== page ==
10 ways you could actually hurt yourself playing golf
Design Pics/Kelly Redinger
Any golfer has found themselves defending our great game while a naysayer tries to tell us golf isn’t a sport. As we desperately try to defend golf’s sport status, we sometimes (dare we say always) struggle to satisfy the critics.
Real sports involve injury, the result of serious physical contact between competitors, they might say. Little do those short-sighted golf critics know that there are definitely ways for us to hurt ourselves playing this seemingly benign game. Sure, you won’t hear of many ACL tears or broken legs, but there’s pain that comes with golf nonetheless.
With that, we present 10 ways you can actually hurt yourself playing golf. We’re not here to give you the obvious examples of freak cart mishaps or run-ins with alligators—these are the real ways that you put your body on the line each time you tee it up.
Stabbing yourself with a divot-repair tool
Reaching into your bag on the first tee, all you’re looking for is a few tees, a ball marker and a divot repair tool. The problem? You have to avoid the landmines—the divot tool or tee that’s facing “spikes up.” Prick the tip of your finger on one of them and your 10-finger grip just became a nine-digit one for the day.
Taking a club to the ankle
The usual suspects are a putter or a wedge. After getting out of a bunker and trying to smack the sand off your shoes as the pros do, you misfire and connect with bone instead of shoe. The pain starts sharp and quickly moves into a dull throbbing sensation that makes you wish you chose football growing up.
Thinning a shot in the cold
Catching one skinny on a frigid day is like hitting your funny bone, except you’re also subjected to watching a terrible shot cruise at its 10-foot apex before diving into trouble. The vibrations ring up the club and into your hands, which are already trembling from the cold temps.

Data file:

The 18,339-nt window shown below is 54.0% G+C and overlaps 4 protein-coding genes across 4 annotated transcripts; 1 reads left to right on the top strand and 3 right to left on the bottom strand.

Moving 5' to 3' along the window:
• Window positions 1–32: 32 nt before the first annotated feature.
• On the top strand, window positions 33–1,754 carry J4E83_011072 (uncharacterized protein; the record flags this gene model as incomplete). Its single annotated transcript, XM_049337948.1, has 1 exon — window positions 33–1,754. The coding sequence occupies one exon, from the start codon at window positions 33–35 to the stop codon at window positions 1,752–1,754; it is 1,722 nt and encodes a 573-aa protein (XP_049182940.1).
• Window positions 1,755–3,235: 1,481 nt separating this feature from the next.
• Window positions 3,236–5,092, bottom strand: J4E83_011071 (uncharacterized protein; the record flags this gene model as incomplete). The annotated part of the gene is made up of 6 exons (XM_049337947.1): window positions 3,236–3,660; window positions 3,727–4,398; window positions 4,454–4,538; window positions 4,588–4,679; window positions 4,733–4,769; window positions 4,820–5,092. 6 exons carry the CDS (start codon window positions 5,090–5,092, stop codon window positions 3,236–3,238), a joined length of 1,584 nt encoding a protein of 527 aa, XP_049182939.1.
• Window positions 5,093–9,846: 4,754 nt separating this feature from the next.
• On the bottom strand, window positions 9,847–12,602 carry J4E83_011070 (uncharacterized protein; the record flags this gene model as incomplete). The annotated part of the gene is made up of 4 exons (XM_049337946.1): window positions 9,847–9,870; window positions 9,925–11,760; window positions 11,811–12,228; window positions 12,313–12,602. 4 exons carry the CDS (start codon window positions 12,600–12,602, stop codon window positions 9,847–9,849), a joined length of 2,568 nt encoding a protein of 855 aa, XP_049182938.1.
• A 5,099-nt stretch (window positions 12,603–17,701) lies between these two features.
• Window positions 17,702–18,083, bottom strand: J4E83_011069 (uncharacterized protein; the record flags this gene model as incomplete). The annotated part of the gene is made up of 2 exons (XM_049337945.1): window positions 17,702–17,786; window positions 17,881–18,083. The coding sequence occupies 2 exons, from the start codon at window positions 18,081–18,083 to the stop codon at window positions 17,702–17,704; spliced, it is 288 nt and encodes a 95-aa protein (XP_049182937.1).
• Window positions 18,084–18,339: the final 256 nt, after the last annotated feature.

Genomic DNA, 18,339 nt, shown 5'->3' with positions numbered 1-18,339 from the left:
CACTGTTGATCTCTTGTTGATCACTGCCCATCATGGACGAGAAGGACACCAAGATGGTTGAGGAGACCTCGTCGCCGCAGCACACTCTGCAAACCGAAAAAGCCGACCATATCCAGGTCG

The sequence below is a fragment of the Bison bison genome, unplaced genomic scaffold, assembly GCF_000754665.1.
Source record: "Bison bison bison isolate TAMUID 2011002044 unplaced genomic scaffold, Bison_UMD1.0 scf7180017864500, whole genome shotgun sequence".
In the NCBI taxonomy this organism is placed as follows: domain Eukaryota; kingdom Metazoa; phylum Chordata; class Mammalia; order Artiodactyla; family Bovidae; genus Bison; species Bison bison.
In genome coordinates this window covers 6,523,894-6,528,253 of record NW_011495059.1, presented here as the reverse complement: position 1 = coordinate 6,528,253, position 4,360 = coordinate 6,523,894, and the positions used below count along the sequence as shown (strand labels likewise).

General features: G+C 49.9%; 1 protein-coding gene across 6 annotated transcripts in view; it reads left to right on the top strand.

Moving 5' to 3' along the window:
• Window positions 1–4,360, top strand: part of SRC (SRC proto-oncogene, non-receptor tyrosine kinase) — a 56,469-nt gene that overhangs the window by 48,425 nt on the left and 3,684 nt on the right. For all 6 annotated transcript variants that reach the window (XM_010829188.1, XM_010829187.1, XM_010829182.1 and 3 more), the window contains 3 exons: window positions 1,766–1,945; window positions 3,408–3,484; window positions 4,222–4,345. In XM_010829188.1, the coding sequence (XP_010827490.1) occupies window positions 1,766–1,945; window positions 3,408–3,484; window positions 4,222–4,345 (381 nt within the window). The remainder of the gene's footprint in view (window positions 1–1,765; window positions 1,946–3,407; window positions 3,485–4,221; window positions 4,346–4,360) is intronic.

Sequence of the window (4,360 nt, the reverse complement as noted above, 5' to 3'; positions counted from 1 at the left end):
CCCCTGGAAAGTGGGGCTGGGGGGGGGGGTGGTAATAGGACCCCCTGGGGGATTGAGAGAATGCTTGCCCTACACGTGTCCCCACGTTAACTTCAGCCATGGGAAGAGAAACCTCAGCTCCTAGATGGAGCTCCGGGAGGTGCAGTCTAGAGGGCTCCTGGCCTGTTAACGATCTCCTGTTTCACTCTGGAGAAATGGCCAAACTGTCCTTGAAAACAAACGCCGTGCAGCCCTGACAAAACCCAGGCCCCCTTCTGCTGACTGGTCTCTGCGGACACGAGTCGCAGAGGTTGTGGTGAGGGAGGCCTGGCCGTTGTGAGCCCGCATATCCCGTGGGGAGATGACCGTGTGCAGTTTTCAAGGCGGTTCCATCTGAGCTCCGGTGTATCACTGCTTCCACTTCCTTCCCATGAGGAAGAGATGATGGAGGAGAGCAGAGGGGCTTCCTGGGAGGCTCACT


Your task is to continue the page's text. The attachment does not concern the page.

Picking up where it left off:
Hitting a root
You thought you were far enough away from the tree. Roots can’t possibly extend this far, you told yourself. You thought wrong, and now your wrist—which was violently jarred as the club moved through wood—is paying the price.
Sand going into your eyes
The approach from the bunker felt decent off the club, but you have no hope of watching it fly as the wind whips a pile of grit back in your face. Quickly shut your lids to avoid serious damage. Don’t believe us? This unfortunate series of events caused Viktor Hovland to withdraw from the 2021 U.S. Open.
Watch out for thorns
Golf balls are expensive, so when we snap-hook a drive into some brush, we don’t abandon the search easily. After finally emerging from the forest to take a drop, our shins tell the story of the carnage that went on in there. Thorns and poison ivy are no joke.
How Scottie Scheffler—with his eccentric trail foot action—hasn’t shredded his back yet, we aren’t sure. When us commoners take a lash with the big stick and a foot gives way, we’re often left with a litany of ailments, not a green jacket.
Sure, the new shoes look nice on the outside, but on the inside your feet are wondering what the hell they did to deserve such poor treatment. Or maybe it’s the sock’s fault for falling below the heel of the shoe. Let’s hope you’ve built up the calluses on your hands and feet to protect against these nagging sores.
First swing after a night out
The libations were flowing, the music was blaring and all was well. Standing on the first tee a few hours later—Pedialyte in one hand, Tylenol in the other—all is not well. The aching limbs are pleading for you to reconsider, but a tee time is a tee time. With that first drive, anything could (and is likely to) give out.
Chafing (say no more)
Forgive (or thank) us for not diving into much detail here. Suffice to say, golfers understand this unrelenting pain and discomfort. Cue the baby powder.